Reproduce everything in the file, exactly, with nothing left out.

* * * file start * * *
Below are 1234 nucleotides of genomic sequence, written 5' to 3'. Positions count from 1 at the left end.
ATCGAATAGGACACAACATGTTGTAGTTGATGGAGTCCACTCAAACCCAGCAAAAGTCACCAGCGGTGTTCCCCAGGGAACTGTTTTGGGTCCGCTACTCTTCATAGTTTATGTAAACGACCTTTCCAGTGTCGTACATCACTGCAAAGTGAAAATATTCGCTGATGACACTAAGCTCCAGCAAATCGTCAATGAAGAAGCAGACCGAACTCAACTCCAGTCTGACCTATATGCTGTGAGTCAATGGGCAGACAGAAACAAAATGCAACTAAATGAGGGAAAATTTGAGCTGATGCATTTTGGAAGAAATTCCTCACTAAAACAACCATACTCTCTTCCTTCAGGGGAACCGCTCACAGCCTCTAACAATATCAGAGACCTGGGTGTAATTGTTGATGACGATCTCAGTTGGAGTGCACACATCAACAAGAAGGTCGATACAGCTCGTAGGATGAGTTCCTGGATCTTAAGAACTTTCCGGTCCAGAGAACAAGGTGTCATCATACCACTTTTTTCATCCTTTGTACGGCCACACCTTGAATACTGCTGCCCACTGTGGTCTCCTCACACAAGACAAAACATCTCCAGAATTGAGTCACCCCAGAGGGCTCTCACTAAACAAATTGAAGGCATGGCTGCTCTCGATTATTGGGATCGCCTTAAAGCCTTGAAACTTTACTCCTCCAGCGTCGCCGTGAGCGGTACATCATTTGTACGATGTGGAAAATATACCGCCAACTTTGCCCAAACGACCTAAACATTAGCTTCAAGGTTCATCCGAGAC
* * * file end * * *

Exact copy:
Below are 1234 nucleotides of genomic sequence, written 5' to 3'. Positions count from 1 at the left end.
ATCGAATAGGACACAACATGTTGTAGTTGATGGAGTCCACTCAAACCCAGCAAAAGTCACCAGCGGTGTTCCCCAGGGAACTGTTTTGGGTCCGCTACTCTTCATAGTTTATGTAAACGACCTTTCCAGTGTCGTACATCACTGCAAAGTGAAAATATTCGCTGATGACACTAAGCTCCAGCAAATCGTCAATGAAGAAGCAGACCGAACTCAACTCCAGTCTGACCTATATGCTGTGAGTCAATGGGCAGACAGAAACAAAATGCAACTAAATGAGGGAAAATTTGAGCTGATGCATTTTGGAAGAAATTCCTCACTAAAACAACCATACTCTCTTCCTTCAGGGGAACCGCTCACAGCCTCTAACAATATCAGAGACCTGGGTGTAATTGTTGATGACGATCTCAGTTGGAGTGCACACATCAACAAGAAGGTCGATACAGCTCGTAGGATGAGTTCCTGGATCTTAAGAACTTTCCGGTCCAGAGAACAAGGTGTCATCATACCACTTTTTTCATCCTTTGTACGGCCACACCTTGAATACTGCTGCCCACTGTGGTCTCCTCACACAAGACAAAACATCTCCAGAATTGAGTCACCCCAGAGGGCTCTCACTAAACAAATTGAAGGCATGGCTGCTCTCGATTATTGGGATCGCCTTAAAGCCTTGAAACTTTACTCCTCCAGCGTCGCCGTGAGCGGTACATCATTTGTACGATGTGGAAAATATACCGCCAACTTTGCCCAAACGACCTAAACATTAGCTTCAAGGTTCATCCGAGAC